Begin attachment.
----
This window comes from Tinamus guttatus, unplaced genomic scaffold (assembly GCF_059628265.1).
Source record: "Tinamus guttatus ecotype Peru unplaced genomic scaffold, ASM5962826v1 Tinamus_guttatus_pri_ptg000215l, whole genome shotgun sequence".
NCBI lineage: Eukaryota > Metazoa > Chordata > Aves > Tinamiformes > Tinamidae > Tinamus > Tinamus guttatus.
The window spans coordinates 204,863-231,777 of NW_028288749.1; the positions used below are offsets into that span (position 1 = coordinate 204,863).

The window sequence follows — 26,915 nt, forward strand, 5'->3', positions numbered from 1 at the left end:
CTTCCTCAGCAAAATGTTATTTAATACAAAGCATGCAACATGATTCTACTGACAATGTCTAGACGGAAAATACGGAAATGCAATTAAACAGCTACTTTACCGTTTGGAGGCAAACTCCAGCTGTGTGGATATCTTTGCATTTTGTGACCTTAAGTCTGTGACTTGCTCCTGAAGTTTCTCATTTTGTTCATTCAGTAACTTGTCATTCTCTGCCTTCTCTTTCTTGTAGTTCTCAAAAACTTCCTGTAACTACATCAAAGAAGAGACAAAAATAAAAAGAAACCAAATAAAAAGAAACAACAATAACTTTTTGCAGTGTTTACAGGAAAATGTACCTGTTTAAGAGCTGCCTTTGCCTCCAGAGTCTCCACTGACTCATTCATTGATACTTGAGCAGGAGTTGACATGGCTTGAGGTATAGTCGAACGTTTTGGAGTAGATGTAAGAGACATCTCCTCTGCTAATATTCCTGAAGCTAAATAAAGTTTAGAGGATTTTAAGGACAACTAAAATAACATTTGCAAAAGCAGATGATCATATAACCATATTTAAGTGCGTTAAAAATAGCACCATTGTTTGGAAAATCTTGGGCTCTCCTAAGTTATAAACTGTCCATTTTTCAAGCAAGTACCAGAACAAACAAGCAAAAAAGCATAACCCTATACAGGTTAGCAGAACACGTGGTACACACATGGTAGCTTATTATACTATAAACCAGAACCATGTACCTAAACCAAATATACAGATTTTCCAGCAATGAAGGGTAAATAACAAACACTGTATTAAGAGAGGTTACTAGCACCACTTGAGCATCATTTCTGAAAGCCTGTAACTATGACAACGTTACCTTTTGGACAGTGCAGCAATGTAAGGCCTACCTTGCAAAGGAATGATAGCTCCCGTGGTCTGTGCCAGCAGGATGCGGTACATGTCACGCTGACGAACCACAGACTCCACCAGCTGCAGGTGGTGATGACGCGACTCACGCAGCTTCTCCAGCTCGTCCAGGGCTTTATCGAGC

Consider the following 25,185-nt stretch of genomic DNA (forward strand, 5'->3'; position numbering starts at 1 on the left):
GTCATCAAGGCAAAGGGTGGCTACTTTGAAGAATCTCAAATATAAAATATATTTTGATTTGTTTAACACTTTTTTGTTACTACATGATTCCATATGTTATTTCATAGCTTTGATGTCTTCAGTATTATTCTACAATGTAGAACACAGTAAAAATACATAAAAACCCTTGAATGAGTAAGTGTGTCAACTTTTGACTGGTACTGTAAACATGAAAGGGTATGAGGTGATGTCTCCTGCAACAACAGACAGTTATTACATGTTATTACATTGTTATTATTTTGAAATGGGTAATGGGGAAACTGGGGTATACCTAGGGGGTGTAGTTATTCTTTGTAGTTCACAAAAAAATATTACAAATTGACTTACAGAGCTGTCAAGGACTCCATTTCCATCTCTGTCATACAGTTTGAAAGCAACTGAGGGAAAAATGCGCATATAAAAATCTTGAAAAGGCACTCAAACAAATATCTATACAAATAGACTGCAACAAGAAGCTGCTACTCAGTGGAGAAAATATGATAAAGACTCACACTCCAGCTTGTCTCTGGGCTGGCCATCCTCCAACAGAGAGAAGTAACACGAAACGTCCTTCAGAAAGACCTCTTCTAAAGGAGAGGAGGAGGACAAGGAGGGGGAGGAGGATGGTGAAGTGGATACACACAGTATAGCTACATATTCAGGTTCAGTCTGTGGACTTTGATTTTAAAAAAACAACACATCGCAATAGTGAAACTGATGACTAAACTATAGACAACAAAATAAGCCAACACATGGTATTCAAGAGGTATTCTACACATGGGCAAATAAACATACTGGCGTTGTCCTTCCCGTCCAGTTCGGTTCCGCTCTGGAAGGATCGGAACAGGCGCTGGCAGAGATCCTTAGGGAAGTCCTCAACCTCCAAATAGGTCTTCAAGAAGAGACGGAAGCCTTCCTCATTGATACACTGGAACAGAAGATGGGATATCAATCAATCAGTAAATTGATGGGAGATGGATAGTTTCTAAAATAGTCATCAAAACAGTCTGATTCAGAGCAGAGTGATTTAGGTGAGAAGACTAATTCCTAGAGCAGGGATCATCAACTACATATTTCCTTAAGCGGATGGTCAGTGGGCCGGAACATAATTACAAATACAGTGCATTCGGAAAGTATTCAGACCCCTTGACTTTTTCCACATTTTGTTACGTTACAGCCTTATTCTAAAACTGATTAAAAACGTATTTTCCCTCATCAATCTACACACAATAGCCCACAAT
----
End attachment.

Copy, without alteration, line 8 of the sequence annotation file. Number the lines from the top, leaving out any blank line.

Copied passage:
GTCATCAAGGCAAAGGGTGGCTACTTTGAAGAATCTCAAATATAAAATATATTTTGATTTGTTTAACACTTTTTTGTTACTACATGATTCCATATGTTATTTCATAGCTTTGATGTCTTCAGTATTATTCTACAATGTAGAACACAGTAAAAATACATAAAAACCCTTGAATGAGTAAGTGTGTCAACTTTTGACTGGTACTGTAAACATGAAAGGGTATGAGGTGATGTCTCCTGCAACAACAGACAGTTATTACATGTTATTACATTGTTATTATTTTGAAATGGGTAATGGGGAAACTGGGGTATACCTAGGGGGTGTAGTTATTCTTTGTAGTTCACAAAAAAATATTACAAATTGACTTACAGAGCTGTCAAGGACTCCATTTCCATCTCTGTCATACAGTTTGAAAGCAACTGAGGGAAAAATGCGCATATAAAAATCTTGAAAAGGCACTCAAACAAATATCTATACAAATAGACTGCAACAAGAAGCTGCTACTCAGTGGAGAAAATATGATAAAGACTCACACTCCAGCTTGTCTCTGGGCTGGCCATCCTCCAACAGAGAGAAGTAACACGAAACGTCCTTCAGAAAGACCTCTTCTAAAGGAGAGGAGGAGGACAAGGAGGGGGAGGAGGATGGTGAAGTGGATACACACAGTATAGCTACATATTCAGGTTCAGTCTGTGGACTTTGATTTTAAAAAAACAACACATCGCAATAGTGAAACTGATGACTAAACTATAGACAACAAAATAAGCCAACACATGGTATTCAAGAGGTATTCTACACATGGGCAAATAAACATACTGGCGTTGTCCTTCCCGTCCAGTTCGGTTCCGCTCTGGAAGGATCGGAACAGGCGCTGGCAGAGATCCTTAGGGAAGTCCTCAACCTCCAAATAGGTCTTCAAGAAGAGACGGAAGCCTTCCTCATTGATACACTGGAACAGAAGATGGGATATCAATCAATCAGTAAATTGATGGGAGATGGATAGTTTCTAAAATAGTCATCAAAACAGTCTGATTCAGAGCAGAGTGATTTAGGTGAGAAGACTAATTCCTAGAGCAGGGATCATCAACTACATATTTCCTTAAGCGGATGGTCAGTGGGCCGGAACATAATTACAAATACAGTGCATTCGGAAAGTATTCAGACCCCTTGACTTTTTCCACATTTTGTTACGTTACAGCCTTATTCTAAAACTGATTAAAAACGTATTTTCCCTCATCAATCTACACACAATAGCCCACAAT